By Jim Schutze
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By Lauren Drewes Daniels
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It used to be that such terms as "folk singer" and "country songwriter" carried some weight with right-thinking folks. But that was before folk was co-opted by the post-collegiate commercial poets, the feel-good liberal crowd, and the tediously self-involved, and before country songwriting was corrupted by a suburban family-values banality married with bland pop show-business yearnings. So to say that Slaid Cleaves is a folk singer might seem slightly misleading, especially since he's probably never played "Kumbaya" and most always performs with a band. And to say that Cleaves is a country songwriter could also give the wrong idea, since you aren't likely to hear his songs on anything released from Music Row or even at your local honky-tonk.
Yet he really is this rather potent mixture of the best elements of the folk tradition and the true spirit behind the finest traditional country song-craft. Which means that when you ask him to define just where he believes his music exists on the stylistic spectrum, Cleaves is hesitant to answer. "Oh, gee," he says with a certain air of resignation, followed by a pause. Then, like a good folk singer, he tells a story to make his point. "My dad got me the Hank Williams boxed set for my birthday two years ago, and there's all kinds of old pictures there. And there's ads. And they called Hank's single the latest folk single, folk and hillbilly. You would never call Hank Williams a folk artist now. But it's true, he was. It's ridiculous to call anything like I do country now, just because of the way Nashville has sort of taken that trademark and used it for their own music, which has nothing to do with what I do. So country is misleading."
Then he turns the coin over. "And folk. You know, I'm not like an archival revivalist, or retro folk. But I'm not really one of those new folk guys either, one of those new folk singer-songwriters. So I don't know what I am," he admits. "Americana kinda works for me. The folk fringe of Americana. The songwriter of Americana as opposed to the cow-punk version. That's it -- Americana songwriter."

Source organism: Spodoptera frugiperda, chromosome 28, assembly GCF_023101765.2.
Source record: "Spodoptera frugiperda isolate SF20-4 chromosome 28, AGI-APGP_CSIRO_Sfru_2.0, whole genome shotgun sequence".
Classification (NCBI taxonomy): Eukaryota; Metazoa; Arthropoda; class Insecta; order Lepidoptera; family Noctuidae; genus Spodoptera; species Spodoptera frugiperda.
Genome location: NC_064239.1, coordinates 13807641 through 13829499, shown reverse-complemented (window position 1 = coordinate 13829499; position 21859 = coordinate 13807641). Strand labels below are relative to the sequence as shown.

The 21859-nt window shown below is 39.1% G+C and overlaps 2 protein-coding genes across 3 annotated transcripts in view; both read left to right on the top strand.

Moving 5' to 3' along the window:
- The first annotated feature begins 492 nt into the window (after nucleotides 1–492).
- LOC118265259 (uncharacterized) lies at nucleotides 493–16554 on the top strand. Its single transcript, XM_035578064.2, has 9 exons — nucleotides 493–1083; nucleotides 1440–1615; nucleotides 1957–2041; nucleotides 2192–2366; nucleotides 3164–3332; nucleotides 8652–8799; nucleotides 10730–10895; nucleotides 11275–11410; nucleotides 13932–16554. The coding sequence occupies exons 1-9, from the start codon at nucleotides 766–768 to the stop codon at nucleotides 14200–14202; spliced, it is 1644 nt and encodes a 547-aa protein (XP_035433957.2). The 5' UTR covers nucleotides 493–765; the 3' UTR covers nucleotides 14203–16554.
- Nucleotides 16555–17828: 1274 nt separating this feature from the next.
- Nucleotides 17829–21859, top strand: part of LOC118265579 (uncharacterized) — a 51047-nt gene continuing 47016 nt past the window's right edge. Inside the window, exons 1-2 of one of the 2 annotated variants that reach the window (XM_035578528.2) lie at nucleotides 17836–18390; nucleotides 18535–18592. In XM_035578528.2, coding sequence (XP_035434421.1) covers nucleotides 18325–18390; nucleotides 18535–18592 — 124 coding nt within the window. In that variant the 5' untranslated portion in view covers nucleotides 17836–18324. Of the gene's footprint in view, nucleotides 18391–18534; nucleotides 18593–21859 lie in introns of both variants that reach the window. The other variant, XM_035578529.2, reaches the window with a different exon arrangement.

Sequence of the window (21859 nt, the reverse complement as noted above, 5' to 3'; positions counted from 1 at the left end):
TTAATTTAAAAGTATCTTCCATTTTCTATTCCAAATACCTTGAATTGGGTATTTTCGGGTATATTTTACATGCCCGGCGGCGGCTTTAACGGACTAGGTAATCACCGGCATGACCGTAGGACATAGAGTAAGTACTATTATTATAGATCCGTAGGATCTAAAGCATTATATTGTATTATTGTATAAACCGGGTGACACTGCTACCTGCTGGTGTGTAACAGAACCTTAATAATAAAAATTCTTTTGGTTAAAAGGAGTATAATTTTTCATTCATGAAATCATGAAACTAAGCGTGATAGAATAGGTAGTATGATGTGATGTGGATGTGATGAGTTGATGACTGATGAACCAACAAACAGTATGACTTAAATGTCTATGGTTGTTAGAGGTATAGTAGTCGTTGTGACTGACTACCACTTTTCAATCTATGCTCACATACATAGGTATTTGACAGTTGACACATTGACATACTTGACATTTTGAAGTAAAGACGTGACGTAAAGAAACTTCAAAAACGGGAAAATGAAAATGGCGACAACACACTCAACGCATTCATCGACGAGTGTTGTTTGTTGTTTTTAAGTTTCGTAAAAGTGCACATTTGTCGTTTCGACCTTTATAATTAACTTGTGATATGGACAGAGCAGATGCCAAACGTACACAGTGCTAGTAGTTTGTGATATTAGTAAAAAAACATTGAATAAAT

How about just dropping the final "a" and calling him an American singer and songwriter? After all, Cleaves falls into that same nether region occupied by Lucinda Williams, making the sort of neo-traditional American music that arises from being weaned on folk, rock and roll, country, and blues and realizing they are all different roots of the same tree. So it's altogether fitting that his new album, Broke Down, and his debut, No Angel Knows, were both produced by Gurf Morlix, who played guitar with Williams for 12 years and co-produced her Lucinda Williams and Sweet Old World albums. Like Williams, Cleaves tells stories that have the unmistakable ring of real life echoing within them.
You can hear it in a song like "Broke Down," in which a woman bolts a "love grown cold," yet neither she nor the husband she left behind can escape each other's ghosts. Or even in the North Woods logging tale of "Breakfast in Hell," in which he creates a log-jam-busting folk hero named Sandy Grey and a legend around him as tall as those of Casey Jones or Paul Bunyan. Cleaves also set a Woody Guthrie lyric to his own melody with "This Morning I Am Born Again," and did it well before Billy Bragg and Wilco made the Guthrie archive a popular vein for singer-songwriters to mine for golden words. The music Morlix helps Cleaves fashion behind those songs rests right on the fulcrum between sparse and rich, begging the conundrum of matching those two descriptions and then plugging into it for a subtle potency. It's a sound in which even the electric guitar licks sound hard-carved, like it's all some sort of folk art fashioned with chainsaws.
Even though Cleaves calls Austin home, he is decidedly not a Texas singer-songwriter. Yet Broke Down is solidifying his reputation as one of the finest new artists emerging from Austin, a place where you can barely spit off your front porch without hitting some eager songsmith ready to play you his or her wares. And he may have been raised in Maine and woodshedded his style and material up east, yet Cleaves has none of the precious introspection and prissy perfectionism of his many Rounder Records labelmates from the New England new folk school.
As fellow Austin singer-songwriter Steve Brooks points out in the liner notes to Broke Down, Cleaves is something of an old-style traveling troubadour, sometimes barely getting from one town to the next in such rattletraps as his 1974 Dodge Dart, eking out a career and a living playing for people wherever he can. There's something broad and highly all-American to the music Cleaves makes, with a consciousness that is never too far from that of the people who live from paycheck to paycheck, hoping the car won't break down.
Such authenticity might seem surprising from Cleaves when one looks at the surface of his background. He grew up in an upper-middle-class family in Berwick, Maine, and was given the requisite piano lessons as a kid that led to playing in a garage band during his teens, covering Bruce Springsteen, Tom Petty, and The J. Geils Band. He later attended Tufts University in Boston, where he earned a degree in philosophy. Hardly the stuff that a populist song poet is usually made of.